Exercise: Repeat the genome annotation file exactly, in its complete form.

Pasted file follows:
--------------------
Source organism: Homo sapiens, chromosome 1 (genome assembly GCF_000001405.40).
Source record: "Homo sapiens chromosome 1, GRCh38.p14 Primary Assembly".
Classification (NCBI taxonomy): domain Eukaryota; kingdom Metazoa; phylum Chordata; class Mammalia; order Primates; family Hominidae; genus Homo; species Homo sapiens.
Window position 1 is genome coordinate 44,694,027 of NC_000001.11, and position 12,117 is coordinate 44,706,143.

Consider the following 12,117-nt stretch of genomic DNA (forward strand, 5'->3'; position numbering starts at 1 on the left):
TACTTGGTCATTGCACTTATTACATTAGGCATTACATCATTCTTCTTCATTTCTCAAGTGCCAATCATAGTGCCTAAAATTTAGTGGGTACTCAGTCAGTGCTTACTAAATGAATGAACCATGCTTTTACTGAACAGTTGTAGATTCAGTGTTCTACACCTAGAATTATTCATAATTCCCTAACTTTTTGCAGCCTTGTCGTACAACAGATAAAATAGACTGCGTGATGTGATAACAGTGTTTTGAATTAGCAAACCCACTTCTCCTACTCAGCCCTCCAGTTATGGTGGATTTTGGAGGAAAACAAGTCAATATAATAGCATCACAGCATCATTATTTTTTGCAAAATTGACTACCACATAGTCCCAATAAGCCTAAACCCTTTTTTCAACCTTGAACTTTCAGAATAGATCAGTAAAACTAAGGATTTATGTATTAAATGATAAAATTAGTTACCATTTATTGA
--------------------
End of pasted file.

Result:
Source organism: Homo sapiens, chromosome 1 (genome assembly GCF_000001405.40).
Source record: "Homo sapiens chromosome 1, GRCh38.p14 Primary Assembly".
Classification (NCBI taxonomy): domain Eukaryota; kingdom Metazoa; phylum Chordata; class Mammalia; order Primates; family Hominidae; genus Homo; species Homo sapiens.
Window position 1 is genome coordinate 44,694,027 of NC_000001.11, and position 12,117 is coordinate 44,706,143.

Consider the following 12,117-nt stretch of genomic DNA (forward strand, 5'->3'; position numbering starts at 1 on the left):
TACTTGGTCATTGCACTTATTACATTAGGCATTACATCATTCTTCTTCATTTCTCAAGTGCCAATCATAGTGCCTAAAATTTAGTGGGTACTCAGTCAGTGCTTACTAAATGAATGAACCATGCTTTTACTGAACAGTTGTAGATTCAGTGTTCTACACCTAGAATTATTCATAATTCCCTAACTTTTTGCAGCCTTGTCGTACAACAGATAAAATAGACTGCGTGATGTGATAACAGTGTTTTGAATTAGCAAACCCACTTCTCCTACTCAGCCCTCCAGTTATGGTGGATTTTGGAGGAAAACAAGTCAATATAATAGCATCACAGCATCATTATTTTTTGCAAAATTGACTACCACATAGTCCCAATAAGCCTAAACCCTTTTTTCAACCTTGAACTTTCAGAATAGATCAGTAAAACTAAGGATTTATGTATTAAATGATAAAATTAGTTACCATTTATTGA